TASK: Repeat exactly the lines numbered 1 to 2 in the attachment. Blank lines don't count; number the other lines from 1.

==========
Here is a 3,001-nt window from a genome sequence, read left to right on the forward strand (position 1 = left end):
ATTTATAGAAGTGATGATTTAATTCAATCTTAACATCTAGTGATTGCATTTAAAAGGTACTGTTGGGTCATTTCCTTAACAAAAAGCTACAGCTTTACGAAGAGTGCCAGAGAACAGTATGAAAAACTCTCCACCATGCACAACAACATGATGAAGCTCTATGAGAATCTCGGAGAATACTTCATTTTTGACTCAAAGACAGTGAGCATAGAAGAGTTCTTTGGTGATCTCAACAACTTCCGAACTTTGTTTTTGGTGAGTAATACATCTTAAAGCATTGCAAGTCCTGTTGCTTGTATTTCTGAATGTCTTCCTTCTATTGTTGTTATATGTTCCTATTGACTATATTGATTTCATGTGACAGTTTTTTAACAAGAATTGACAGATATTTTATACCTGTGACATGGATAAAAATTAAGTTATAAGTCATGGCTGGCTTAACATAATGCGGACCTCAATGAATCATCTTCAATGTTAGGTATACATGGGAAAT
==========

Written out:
Here is a 3,001-nt window from a genome sequence, read left to right on the forward strand (position 1 = left end):
ATTTATAGAAGTGATGATTTAATTCAATCTTAACATCTAGTGATTGCATTTAAAAGGTACTGTTGGGTCATTTCCTTAACAAAAAGCTACAGCTTTACGAAGAGTGCCAGAGAACAGTATGAAAAACTCTCCACCATGCACAACAACATGATGAAGCTCTATGAGAATCTCGGAGAATACTTCATTTTTGACTCAAAGACAGTGAGCATAGAAGAGTTCTTTGGTGATCTCAACAACTTCCGAACTTTGTTTTTGGTGAGTAATACATCTTAAAGCATTGCAAGTCCTGTTGCTTGTATTTCTGAATGTCTTCCTTCTATTGTTGTTATATGTTCCTATTGACTATATTGATTTCATGTGACAGTTTTTTAACAAGAATTGACAGATATTTTATACCTGTGACATGGATAAAAATTAAGTTATAAGTCATGGCTGGCTTAACATAATGCGGACCTCAATGAATCATCTTCAATGTTAGGTATACATGGGAAAT